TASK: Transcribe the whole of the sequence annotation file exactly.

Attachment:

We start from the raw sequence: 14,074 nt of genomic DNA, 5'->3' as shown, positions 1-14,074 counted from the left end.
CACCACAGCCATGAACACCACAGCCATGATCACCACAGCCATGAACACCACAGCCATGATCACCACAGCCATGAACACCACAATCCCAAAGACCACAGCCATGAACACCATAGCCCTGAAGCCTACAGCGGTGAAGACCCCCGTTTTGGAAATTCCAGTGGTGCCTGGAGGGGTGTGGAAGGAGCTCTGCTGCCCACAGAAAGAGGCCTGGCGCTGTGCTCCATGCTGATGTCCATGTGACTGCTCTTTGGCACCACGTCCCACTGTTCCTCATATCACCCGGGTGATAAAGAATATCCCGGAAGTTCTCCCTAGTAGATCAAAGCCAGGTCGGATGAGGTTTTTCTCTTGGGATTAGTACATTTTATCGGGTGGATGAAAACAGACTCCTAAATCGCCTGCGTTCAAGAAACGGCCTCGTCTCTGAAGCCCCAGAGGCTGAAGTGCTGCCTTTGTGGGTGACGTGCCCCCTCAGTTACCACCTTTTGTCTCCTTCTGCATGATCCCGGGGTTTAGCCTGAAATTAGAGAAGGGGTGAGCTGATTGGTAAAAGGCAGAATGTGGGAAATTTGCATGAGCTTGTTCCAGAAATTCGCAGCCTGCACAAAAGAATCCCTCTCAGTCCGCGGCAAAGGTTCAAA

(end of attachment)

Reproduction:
We start from the raw sequence: 14,074 nt of genomic DNA, 5'->3' as shown, positions 1-14,074 counted from the left end.
CACCACAGCCATGAACACCACAGCCATGATCACCACAGCCATGAACACCACAGCCATGATCACCACAGCCATGAACACCACAATCCCAAAGACCACAGCCATGAACACCATAGCCCTGAAGCCTACAGCGGTGAAGACCCCCGTTTTGGAAATTCCAGTGGTGCCTGGAGGGGTGTGGAAGGAGCTCTGCTGCCCACAGAAAGAGGCCTGGCGCTGTGCTCCATGCTGATGTCCATGTGACTGCTCTTTGGCACCACGTCCCACTGTTCCTCATATCACCCGGGTGATAAAGAATATCCCGGAAGTTCTCCCTAGTAGATCAAAGCCAGGTCGGATGAGGTTTTTCTCTTGGGATTAGTACATTTTATCGGGTGGATGAAAACAGACTCCTAAATCGCCTGCGTTCAAGAAACGGCCTCGTCTCTGAAGCCCCAGAGGCTGAAGTGCTGCCTTTGTGGGTGACGTGCCCCCTCAGTTACCACCTTTTGTCTCCTTCTGCATGATCCCGGGGTTTAGCCTGAAATTAGAGAAGGGGTGAGCTGATTGGTAAAAGGCAGAATGTGGGAAATTTGCATGAGCTTGTTCCAGAAATTCGCAGCCTGCACAAAAGAATCCCTCTCAGTCCGCGGCAAAGGTTCAAA